We’re going to follow 250 people with early amyloid accumulation in their brains, and 250 without detectable levels of the protein, and measure changes in their brain function over three to five years.

We think the day will come when doctors will routinely track your cognitive performance in an annual physical, just like they track blood pressure.

The study will take place in two locations: London and Edinburgh. And we’re enrolling people who are between the ages of 60 and 85 and seem cognitively normal—in other words, they don’t have obvious outward signs of Alzheimer’s, even though half will have amyloid in their brains.

We’ll assess changes in memory and executive function, which is the ability to plan a sequence of actions or events—both of which deteriorate in Alzheimer’s patients. Data suggests that people with amyloid in their brains might seem to be functioning normally, but if you measure their executive function carefully enough, you can track their decline.

The goal of the study is to find ways to fine-tune and optimize those clinical assessments so we can home in on the most sensitive tests and measurements of cognitive decline.


How can better assessment tools help in treating Alzheimer’s in the future?


There are two keys ways that highly sensitive testing can move us forward.

First, rigorous assessments will allow us to see whether potential new medications we’re studying are able to stave off even the beginnings of cognitive decline in patients with early amyloid accumulation in their brains.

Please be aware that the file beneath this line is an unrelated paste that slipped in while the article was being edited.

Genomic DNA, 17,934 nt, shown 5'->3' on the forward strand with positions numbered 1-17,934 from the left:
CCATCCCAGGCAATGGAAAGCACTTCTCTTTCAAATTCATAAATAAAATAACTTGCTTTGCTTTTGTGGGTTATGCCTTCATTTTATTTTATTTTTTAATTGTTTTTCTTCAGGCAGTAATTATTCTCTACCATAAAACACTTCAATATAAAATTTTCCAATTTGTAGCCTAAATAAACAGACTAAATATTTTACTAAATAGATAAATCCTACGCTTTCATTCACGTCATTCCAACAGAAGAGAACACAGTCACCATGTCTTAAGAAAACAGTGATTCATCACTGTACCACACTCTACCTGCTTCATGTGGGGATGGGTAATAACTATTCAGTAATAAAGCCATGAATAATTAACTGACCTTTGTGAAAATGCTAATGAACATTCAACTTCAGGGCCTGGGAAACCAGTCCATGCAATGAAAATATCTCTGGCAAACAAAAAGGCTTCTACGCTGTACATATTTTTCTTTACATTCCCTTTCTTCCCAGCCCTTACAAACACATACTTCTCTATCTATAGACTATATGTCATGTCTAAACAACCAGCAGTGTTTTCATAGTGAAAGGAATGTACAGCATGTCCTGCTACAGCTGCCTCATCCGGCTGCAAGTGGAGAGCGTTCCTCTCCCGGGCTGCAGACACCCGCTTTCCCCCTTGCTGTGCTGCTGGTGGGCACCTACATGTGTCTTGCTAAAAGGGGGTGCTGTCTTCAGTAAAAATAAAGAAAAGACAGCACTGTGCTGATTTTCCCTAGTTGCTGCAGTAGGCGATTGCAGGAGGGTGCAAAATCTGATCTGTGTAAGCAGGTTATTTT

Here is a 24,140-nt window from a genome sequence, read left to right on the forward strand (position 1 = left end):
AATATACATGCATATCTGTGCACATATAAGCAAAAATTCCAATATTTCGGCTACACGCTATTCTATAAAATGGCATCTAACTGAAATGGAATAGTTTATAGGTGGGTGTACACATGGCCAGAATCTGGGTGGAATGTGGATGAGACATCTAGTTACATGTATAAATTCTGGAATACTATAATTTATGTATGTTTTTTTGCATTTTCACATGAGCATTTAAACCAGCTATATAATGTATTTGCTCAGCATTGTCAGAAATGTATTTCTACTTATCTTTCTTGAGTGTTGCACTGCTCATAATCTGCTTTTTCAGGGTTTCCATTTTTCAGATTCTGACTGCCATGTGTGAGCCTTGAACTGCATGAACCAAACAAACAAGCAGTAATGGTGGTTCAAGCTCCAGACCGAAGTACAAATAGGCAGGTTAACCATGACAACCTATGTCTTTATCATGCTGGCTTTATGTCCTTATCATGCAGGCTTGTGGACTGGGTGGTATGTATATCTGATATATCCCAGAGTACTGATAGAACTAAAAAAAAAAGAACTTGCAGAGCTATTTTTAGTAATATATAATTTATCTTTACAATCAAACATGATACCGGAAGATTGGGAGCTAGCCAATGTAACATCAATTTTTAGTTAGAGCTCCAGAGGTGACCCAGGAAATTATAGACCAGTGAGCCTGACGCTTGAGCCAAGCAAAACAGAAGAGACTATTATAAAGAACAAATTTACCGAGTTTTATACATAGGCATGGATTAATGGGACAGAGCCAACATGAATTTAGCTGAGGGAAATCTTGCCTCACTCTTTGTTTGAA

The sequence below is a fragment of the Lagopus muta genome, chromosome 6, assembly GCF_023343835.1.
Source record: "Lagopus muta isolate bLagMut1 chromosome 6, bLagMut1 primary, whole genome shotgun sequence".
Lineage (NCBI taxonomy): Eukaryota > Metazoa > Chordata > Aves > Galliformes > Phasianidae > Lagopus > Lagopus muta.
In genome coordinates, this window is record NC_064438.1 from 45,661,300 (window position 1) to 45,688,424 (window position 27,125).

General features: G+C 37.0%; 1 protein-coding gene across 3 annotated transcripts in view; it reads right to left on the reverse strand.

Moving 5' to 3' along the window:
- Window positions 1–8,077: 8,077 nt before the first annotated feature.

That could make an enormous difference in the lives of people who have Alzheimer’s. If you can slow someone’s cognitive decline by even 35%, you could actually cut the overall prevalence of severe Alzheimer’s in half because you could potentially prevent the most noticeable symptoms from developing indefinitely.

Secondly, this trial could point the way toward sensitive cognitive tests that doctors could use to screen patients. Testing for amyloid build-up in the brain is expensive, but doing an in-office or online screening test wouldn’t be.

We think the day will come when doctors will routinely track your cognitive performance in an annual physical, just like they track blood pressure. So the hope is to identify people whose brain function is starting to slip long before they suffer widespread impairment, and then send them for amyloid testing to confirm they have Alzheimer’s in the earliest stages, when it would make a truly meaningful difference in their lives.


Why are you so passionate about this study and working with Alzheimer’s?


I became interested in neurodegenerative diseases in grad school, where I saw that there was a compelling medical need to find therapies that worked. Since then, two loved ones have been diagnosed with Alzheimer’s—my mother and my uncle, who was a mentor to me—and that has given me an added sense of just how critical this need is.

When someone you love has Alzheimer’s, you essentially lose that person long before that individual dies—and it’s very difficult. Dementia ruins their last years of life, and the stress of making sure they receive appropriate care compounds the difficulty.

But if we can identify this disease early, and at least slow it down, we can give more people the opportunity to live well into old age before they’re severely impaired. After seeing this disease up close, I know how meaningful that could be.